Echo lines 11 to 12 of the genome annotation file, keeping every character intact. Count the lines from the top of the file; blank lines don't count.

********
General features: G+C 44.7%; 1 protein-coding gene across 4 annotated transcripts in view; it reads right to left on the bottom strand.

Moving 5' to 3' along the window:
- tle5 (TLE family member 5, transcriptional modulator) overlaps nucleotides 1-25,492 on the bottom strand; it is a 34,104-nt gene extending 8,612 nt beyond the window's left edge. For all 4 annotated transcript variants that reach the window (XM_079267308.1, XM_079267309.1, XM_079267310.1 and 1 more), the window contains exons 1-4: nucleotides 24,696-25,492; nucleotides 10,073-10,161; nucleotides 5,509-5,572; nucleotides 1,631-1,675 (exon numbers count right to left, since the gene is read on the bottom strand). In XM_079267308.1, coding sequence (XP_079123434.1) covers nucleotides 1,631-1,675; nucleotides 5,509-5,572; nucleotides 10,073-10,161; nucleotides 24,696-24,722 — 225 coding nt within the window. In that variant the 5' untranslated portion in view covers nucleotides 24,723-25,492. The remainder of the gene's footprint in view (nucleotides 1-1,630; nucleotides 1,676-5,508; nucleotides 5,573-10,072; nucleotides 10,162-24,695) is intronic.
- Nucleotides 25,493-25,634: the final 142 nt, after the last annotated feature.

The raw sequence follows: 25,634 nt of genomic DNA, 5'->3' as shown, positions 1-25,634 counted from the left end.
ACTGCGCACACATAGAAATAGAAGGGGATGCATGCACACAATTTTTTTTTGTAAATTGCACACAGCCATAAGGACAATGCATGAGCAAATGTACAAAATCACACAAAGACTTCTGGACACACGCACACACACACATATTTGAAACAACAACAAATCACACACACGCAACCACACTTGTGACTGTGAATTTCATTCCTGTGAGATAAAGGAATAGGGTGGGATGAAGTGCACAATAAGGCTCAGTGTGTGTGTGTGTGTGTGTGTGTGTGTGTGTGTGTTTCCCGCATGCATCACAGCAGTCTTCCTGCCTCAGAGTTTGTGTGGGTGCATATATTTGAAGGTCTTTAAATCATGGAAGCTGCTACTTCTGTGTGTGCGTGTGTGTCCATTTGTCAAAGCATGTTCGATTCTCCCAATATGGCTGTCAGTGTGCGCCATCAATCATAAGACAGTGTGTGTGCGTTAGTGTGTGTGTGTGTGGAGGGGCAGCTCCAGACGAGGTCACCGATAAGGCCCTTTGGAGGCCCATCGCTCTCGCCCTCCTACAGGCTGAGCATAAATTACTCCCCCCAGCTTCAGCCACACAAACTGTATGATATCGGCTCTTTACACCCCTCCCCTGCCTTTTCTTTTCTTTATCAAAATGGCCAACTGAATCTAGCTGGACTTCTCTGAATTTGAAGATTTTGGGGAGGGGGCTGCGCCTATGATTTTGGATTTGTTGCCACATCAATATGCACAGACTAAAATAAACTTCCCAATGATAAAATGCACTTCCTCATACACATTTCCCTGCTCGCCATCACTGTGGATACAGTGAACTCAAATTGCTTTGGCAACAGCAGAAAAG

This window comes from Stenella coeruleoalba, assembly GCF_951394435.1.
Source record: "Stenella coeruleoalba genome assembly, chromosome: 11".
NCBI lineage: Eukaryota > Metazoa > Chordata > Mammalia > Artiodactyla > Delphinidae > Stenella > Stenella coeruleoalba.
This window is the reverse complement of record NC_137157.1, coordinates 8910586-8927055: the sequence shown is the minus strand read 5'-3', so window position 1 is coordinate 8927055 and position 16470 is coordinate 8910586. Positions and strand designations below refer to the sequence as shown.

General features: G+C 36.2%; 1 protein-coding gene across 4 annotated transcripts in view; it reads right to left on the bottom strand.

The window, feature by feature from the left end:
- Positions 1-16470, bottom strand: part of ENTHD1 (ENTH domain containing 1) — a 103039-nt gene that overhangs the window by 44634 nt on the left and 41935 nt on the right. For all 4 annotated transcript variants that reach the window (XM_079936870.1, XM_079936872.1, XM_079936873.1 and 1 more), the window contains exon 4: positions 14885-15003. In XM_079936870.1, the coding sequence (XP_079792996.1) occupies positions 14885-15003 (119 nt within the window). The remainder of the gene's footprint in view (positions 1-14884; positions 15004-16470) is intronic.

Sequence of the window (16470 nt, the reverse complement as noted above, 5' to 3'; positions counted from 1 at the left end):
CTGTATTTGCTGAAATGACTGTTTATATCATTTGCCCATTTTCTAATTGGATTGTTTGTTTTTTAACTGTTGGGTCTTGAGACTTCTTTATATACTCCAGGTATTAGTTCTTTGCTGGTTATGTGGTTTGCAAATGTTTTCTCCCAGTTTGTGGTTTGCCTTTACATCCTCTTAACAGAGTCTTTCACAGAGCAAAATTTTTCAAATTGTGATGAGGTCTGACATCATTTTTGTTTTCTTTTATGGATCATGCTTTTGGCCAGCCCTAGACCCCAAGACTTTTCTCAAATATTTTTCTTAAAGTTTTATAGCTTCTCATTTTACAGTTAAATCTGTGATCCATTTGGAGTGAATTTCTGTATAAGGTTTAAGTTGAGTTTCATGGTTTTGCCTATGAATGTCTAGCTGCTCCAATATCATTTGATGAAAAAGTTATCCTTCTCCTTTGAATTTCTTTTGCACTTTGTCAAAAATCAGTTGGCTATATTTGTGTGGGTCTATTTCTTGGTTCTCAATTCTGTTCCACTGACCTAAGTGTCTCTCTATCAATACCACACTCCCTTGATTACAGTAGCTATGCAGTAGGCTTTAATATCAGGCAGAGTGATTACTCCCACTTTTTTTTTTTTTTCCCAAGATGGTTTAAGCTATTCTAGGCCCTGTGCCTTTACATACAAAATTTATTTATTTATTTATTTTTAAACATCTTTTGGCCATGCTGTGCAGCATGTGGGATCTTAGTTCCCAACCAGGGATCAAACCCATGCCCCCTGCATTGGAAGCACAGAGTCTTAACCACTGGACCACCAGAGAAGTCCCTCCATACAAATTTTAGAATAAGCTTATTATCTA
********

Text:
General features: G+C 36.2%; 1 protein-coding gene across 4 annotated transcripts in view; it reads right to left on the bottom strand.

The window, feature by feature from the left end: